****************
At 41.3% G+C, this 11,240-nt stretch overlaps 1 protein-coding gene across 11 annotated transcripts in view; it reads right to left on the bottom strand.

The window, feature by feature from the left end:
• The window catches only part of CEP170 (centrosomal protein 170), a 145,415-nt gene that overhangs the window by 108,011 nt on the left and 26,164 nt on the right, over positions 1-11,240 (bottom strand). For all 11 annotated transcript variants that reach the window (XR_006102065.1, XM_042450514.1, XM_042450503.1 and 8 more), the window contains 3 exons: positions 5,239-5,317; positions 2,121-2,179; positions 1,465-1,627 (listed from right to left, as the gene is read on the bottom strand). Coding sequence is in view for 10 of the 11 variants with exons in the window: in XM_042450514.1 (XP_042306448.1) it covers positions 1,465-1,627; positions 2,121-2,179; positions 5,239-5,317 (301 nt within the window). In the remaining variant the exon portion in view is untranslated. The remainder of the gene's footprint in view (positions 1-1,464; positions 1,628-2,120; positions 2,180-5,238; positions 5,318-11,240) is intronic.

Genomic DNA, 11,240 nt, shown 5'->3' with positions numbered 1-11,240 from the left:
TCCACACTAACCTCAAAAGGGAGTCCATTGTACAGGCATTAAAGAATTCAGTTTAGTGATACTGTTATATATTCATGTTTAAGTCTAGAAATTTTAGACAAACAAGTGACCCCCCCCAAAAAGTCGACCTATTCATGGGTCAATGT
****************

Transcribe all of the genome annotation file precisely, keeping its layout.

At 41.3% G+C, this 11,240-nt stretch overlaps 1 protein-coding gene across 11 annotated transcripts in view; it reads right to left on the bottom strand.

The window, feature by feature from the left end:
• The window catches only part of CEP170 (centrosomal protein 170), a 145,415-nt gene that overhangs the window by 108,011 nt on the left and 26,164 nt on the right, over positions 1-11,240 (bottom strand). For all 11 annotated transcript variants that reach the window (XR_006102065.1, XM_042450514.1, XM_042450503.1 and 8 more), the window contains 3 exons: positions 5,239-5,317; positions 2,121-2,179; positions 1,465-1,627 (listed from right to left, as the gene is read on the bottom strand). Coding sequence is in view for 10 of the 11 variants with exons in the window: in XM_042450514.1 (XP_042306448.1) it covers positions 1,465-1,627; positions 2,121-2,179; positions 5,239-5,317 (301 nt within the window). In the remaining variant the exon portion in view is untranslated. The remainder of the gene's footprint in view (positions 1-1,464; positions 1,628-2,120; positions 2,180-5,238; positions 5,318-11,240) is intronic.

Genomic DNA, 11,240 nt, shown 5'->3' with positions numbered 1-11,240 from the left:
TCCACACTAACCTCAAAAGGGAGTCCATTGTACAGGCATTAAAGAATTCAGTTTAGTGATACTGTTATATATTCATGTTTAAGTCTAGAAATTTTAGACAAACAAGTGACCCCCCCCAAAAAGTCGACCTATTCATGGGTCAATGT